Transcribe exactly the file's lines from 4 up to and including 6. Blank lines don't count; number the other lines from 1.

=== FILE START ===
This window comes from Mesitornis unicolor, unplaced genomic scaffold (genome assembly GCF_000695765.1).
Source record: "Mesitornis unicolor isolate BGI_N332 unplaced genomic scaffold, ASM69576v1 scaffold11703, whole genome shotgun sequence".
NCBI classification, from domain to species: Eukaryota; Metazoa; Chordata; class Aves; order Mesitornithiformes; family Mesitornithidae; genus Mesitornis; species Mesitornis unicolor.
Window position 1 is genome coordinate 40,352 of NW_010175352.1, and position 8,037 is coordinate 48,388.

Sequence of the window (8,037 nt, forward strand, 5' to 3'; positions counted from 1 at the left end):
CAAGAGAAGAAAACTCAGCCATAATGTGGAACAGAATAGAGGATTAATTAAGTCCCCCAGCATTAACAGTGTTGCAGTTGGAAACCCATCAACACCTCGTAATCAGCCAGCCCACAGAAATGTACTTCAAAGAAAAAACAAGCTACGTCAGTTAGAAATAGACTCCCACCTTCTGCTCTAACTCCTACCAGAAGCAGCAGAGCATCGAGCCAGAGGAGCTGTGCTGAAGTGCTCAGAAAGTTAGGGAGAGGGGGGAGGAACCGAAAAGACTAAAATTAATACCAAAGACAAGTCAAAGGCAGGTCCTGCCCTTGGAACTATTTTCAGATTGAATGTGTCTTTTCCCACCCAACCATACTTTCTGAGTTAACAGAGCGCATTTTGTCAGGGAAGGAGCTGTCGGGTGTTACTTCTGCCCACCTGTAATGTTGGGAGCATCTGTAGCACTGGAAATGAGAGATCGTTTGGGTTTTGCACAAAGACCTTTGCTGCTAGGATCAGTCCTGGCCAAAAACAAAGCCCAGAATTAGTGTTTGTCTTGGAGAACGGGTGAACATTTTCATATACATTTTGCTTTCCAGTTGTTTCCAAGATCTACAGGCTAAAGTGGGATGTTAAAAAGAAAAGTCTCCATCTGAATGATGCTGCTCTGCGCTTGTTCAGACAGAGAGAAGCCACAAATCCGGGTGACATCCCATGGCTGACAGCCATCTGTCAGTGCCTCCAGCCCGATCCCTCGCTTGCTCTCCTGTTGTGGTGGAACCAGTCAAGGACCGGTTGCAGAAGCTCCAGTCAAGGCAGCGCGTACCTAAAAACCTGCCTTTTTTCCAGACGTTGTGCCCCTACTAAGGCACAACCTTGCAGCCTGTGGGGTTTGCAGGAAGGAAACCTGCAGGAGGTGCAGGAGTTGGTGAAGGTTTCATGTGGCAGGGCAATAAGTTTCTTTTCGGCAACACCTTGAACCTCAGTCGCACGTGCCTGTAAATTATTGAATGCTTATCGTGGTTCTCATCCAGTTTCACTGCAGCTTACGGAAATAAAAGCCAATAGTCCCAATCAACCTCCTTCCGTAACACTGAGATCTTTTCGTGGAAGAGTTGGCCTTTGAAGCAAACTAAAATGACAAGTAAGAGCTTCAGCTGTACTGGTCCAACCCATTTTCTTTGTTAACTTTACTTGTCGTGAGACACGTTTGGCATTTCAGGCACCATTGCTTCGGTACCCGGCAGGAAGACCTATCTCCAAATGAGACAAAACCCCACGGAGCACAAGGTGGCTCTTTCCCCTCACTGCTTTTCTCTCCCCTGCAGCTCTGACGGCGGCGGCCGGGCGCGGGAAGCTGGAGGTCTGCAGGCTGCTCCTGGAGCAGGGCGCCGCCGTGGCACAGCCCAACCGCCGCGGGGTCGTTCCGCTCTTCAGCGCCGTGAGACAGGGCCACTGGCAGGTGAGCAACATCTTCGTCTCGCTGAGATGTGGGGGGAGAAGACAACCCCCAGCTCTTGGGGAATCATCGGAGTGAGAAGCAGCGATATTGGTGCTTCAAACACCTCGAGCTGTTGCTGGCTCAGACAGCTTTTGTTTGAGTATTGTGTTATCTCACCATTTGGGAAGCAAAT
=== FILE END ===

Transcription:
Window position 1 is genome coordinate 40,352 of NW_010175352.1, and position 8,037 is coordinate 48,388.

Sequence of the window (8,037 nt, forward strand, 5' to 3'; positions counted from 1 at the left end):
CAAGAGAAGAAAACTCAGCCATAATGTGGAACAGAATAGAGGATTAATTAAGTCCCCCAGCATTAACAGTGTTGCAGTTGGAAACCCATCAACACCTCGTAATCAGCCAGCCCACAGAAATGTACTTCAAAGAAAAAACAAGCTACGTCAGTTAGAAATAGACTCCCACCTTCTGCTCTAACTCCTACCAGAAGCAGCAGAGCATCGAGCCAGAGGAGCTGTGCTGAAGTGCTCAGAAAGTTAGGGAGAGGGGGGAGGAACCGAAAAGACTAAAATTAATACCAAAGACAAGTCAAAGGCAGGTCCTGCCCTTGGAACTATTTTCAGATTGAATGTGTCTTTTCCCACCCAACCATACTTTCTGAGTTAACAGAGCGCATTTTGTCAGGGAAGGAGCTGTCGGGTGTTACTTCTGCCCACCTGTAATGTTGGGAGCATCTGTAGCACTGGAAATGAGAGATCGTTTGGGTTTTGCACAAAGACCTTTGCTGCTAGGATCAGTCCTGGCCAAAAACAAAGCCCAGAATTAGTGTTTGTCTTGGAGAACGGGTGAACATTTTCATATACATTTTGCTTTCCAGTTGTTTCCAAGATCTACAGGCTAAAGTGGGATGTTAAAAAGAAAAGTCTCCATCTGAATGATGCTGCTCTGCGCTTGTTCAGACAGAGAGAAGCCACAAATCCGGGTGACATCCCATGGCTGACAGCCATCTGTCAGTGCCTCCAGCCCGATCCCTCGCTTGCTCTCCTGTTGTGGTGGAACCAGTCAAGGACCGGTTGCAGAAGCTCCAGTCAAGGCAGCGCGTACCTAAAAACCTGCCTTTTTTCCAGACGTTGTGCCCCTACTAAGGCACAACCTTGCAGCCTGTGGGGTTTGCAGGAAGGAAACCTGCAGGAGGTGCAGGAGTTGGTGAAGGTTTCATGTGGCAGGGCAATAAGTTTCTTTTCGGCAACACCTTGAACCTCAGTCGCACGTGCCTGTAAATTATTGAATGCTTATCGTGGTTCTCATCCAGTTTCACTGCAGCTTACGGAAATAAAAGCCAATAGTCCCAATCAACCTCCTTCCGTAACACTGAGATCTTTTCGTGGAAGAGTTGGCCTTTGAAGCAAACTAAAATGACAAGTAAGAGCTTCAGCTGTACTGGTCCAACCCATTTTCTTTGTTAACTTTACTTGTCGTGAGACACGTTTGGCATTTCAGGCACCATTGCTTCGGTACCCGGCAGGAAGACCTATCTCCAAATGAGACAAAACCCCACGGAGCACAAGGTGGCTCTTTCCCCTCACTGCTTTTCTCTCCCCTGCAGCTCTGACGGCGGCGGCCGGGCGCGGGAAGCTGGAGGTCTGCAGGCTGCTCCTGGAGCAGGGCGCCGCCGTGGCACAGCCCAACCGCCGCGGGGTCGTTCCGCTCTTCAGCGCCGTGAGACAGGGCCACTGGCAGGTGAGCAACATCTTCGTCTCGCTGAGATGTGGGGGGAGAAGACAACCCCCAGCTCTTGGGGAATCATCGGAGTGAGAAGCAGCGATATTGGTGCTTCAAACACCTCGAGCTGTTGCTGGCTCAGACAGCTTTTGTTTGAGTATTGTGTTATCTCACCATTTGGGAAGCAAAT